Book Review: The Lies of Locke Lamora

The Lies of Locke Lamora

by Scott Lynch

I should have loved this book: I like fantasy, particularly with intrigue and action (I would love the Song of Ice and Fire, except I’ll NEVER FORGIVE GEORGE R. R. MARTIN); I like caper stories; I am passionate about pirates – which is what drew me to this book, which definitely has a swashbuckling feel to it. The premise is really great: a thief takes in a group of orphans, and sets about making them into the first (and greatest) gang of long-con confidence men this town has ever seen; he intends to unleash them on the nobility, and see just how much they can steal. Move forward twenty years and the plan has succeeded: these thieves are the most successful in a city full of thieves, with a hidden vault full of a vast fortune. But then there is an upheaval in the underworld: a new challenger has arisen to take on the King of Thieves – and he is a threat to our heroes, as well. And not to spoil anything, but this is a revenge fantasy to make Hamlet an envious shade of green.

The setting is good: the city is an independent duchy in a crumbling empire, independent, sprawling, and wealthy; there is a vast divide between the rich and the poor, with the poor living in crowded, squalid slums while the rich dwell in ancient and mystical towers built by a race long gone. There is magic, but it is not common; there are many gods, but prayers and sacrifices to them are traditional rather than earnest. A few tweaks and this could be Venice or Algiers, New Orleans or Hong Kong. It works well for the storyline.

The concept of the characters is great: the gang of con-men are splendid black-sheep heroes; the kingpin of crime is the perfect blend of honorable man and savage; the nobles depicted are both cruel and arrogant, but also with surprising depth, shown to have as much humanity as the poor they oppress.

I should have loved this book.

But I didn’t love this book.

The problem is one that I seem to be encountering more and more these days, either because I’m getting bitter and pretentious as I age, or because books really are getting crappier: the writing just isn’t that good. The first problem with this particular book is that it’s about 200-300 pages too long: a caper story should move quickly, even one that starts with this much backstory; but this one does not. Lynch chose to sprinkle the flashbacks in between chapters, and it was a mistake; it just slows everything down, and it became annoying to get to the end of an exciting chapter, often with a cliffhanger, and have to flash back fifteen years to a training montage. And while the exploration of the thief-training was well done, the characters themselves are given only the vaguest motivation: the lead, Locke Lamora, for instance; we know he’s an orphan who becomes a thief, and quickly proves himself the most audacious thief ever. Why? What makes him this way? No clue. He just is. I’d say it’s in his blood, but we have no idea what his blood is – because orphan. Now, there are sequels, and maybe this will be a grand reveal; but for this book, it was annoying.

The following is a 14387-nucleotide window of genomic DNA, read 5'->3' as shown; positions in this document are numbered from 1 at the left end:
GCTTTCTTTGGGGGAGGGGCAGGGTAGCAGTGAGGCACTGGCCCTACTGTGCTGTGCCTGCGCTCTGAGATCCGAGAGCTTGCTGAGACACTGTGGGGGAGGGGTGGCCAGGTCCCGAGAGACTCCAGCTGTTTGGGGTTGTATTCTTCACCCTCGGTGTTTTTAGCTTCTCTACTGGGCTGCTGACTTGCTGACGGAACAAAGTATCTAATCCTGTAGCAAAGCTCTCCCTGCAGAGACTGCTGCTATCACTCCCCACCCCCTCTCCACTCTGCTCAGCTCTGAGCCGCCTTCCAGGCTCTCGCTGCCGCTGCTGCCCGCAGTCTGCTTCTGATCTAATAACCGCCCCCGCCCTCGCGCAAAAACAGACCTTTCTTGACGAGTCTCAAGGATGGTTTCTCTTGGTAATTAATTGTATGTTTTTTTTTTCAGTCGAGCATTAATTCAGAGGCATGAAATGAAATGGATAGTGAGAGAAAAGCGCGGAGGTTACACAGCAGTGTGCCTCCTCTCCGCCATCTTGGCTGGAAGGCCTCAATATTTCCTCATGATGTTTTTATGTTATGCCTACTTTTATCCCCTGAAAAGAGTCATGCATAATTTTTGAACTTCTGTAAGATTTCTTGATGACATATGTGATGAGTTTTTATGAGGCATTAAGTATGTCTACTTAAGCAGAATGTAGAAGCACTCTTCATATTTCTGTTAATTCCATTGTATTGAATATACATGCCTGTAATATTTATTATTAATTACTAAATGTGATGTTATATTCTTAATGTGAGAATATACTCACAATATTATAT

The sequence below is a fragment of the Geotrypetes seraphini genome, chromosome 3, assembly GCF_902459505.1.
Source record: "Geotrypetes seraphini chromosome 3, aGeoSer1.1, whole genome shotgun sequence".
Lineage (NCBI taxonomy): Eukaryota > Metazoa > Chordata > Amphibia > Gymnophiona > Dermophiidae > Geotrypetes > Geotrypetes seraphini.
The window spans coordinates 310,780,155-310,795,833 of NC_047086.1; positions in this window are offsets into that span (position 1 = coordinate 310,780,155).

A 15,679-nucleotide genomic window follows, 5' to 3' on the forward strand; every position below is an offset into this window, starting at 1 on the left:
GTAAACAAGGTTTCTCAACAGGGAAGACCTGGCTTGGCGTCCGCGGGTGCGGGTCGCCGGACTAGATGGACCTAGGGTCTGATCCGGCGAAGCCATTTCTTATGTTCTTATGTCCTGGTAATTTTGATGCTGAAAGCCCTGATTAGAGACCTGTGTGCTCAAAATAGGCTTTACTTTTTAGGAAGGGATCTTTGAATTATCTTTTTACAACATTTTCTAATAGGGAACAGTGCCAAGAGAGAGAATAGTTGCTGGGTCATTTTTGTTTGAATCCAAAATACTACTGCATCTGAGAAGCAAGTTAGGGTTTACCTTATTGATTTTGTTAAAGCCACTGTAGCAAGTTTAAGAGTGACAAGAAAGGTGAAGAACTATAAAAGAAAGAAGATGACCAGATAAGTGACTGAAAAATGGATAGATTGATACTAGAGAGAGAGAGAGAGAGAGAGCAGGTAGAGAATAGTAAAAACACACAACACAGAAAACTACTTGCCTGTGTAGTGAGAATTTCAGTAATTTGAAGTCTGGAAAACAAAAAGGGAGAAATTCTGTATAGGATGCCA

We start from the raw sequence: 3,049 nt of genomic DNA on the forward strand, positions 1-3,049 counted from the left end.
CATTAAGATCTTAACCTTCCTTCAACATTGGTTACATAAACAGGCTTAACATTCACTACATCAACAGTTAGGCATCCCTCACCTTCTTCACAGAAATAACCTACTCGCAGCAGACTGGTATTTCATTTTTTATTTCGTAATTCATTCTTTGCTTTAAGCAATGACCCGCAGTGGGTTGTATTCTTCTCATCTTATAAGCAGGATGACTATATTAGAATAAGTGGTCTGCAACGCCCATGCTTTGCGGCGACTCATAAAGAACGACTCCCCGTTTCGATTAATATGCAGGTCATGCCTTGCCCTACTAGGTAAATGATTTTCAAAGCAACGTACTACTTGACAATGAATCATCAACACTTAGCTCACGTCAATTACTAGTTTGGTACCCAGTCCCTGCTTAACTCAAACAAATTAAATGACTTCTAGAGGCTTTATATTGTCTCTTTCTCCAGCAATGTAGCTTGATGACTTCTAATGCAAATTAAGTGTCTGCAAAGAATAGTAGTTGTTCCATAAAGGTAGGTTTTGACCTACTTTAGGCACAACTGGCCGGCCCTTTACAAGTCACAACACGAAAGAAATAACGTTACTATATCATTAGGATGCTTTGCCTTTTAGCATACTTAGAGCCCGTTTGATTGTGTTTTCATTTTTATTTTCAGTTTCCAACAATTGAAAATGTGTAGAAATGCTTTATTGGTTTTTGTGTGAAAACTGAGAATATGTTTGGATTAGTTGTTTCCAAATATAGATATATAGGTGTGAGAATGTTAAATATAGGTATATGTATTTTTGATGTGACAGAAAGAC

There’s more: the action was well-described in slow motion, but the larger scenes of combat and riot were not; overall, there is a feel of missing the forest for the trees, a poverty of grandiosity that ruins the crumbling glory of the old empire feel of the piece. If I may be forgiven some fantasy name-dropping, Lynch should have read more Michael Moorcock: a good chunk of Melnibone would have helped a lot. That combat had the nice realistic touch of pain for everyone: nobody gets out of a fight unscathed, even the ones who are good at fighting, and I like the way Lynch did that – but at the same time, he then has his characters heal real quick so they can get on to the next scene, and so in the end, the bloodshed becomes as unrealistic as an unblooded victor would have been. And though this doesn’t normally bother me, there was a whole lot of gratuitous profanity in this book. I believe in the timely use of the F-word; there’s no better way to express certain emotions. But when you use it too much, it loses that power – by the end of Scarface, you don’t even notice it any more. Same thing here. And in a writer,especially a fantasy writer who has a free hand with inventing language, it just shows a lack of imagination.

I would love to read this book if Jim Butcher or Robert Jordan had written it. But as it stands, this one is only middling good. Not worth recommending.

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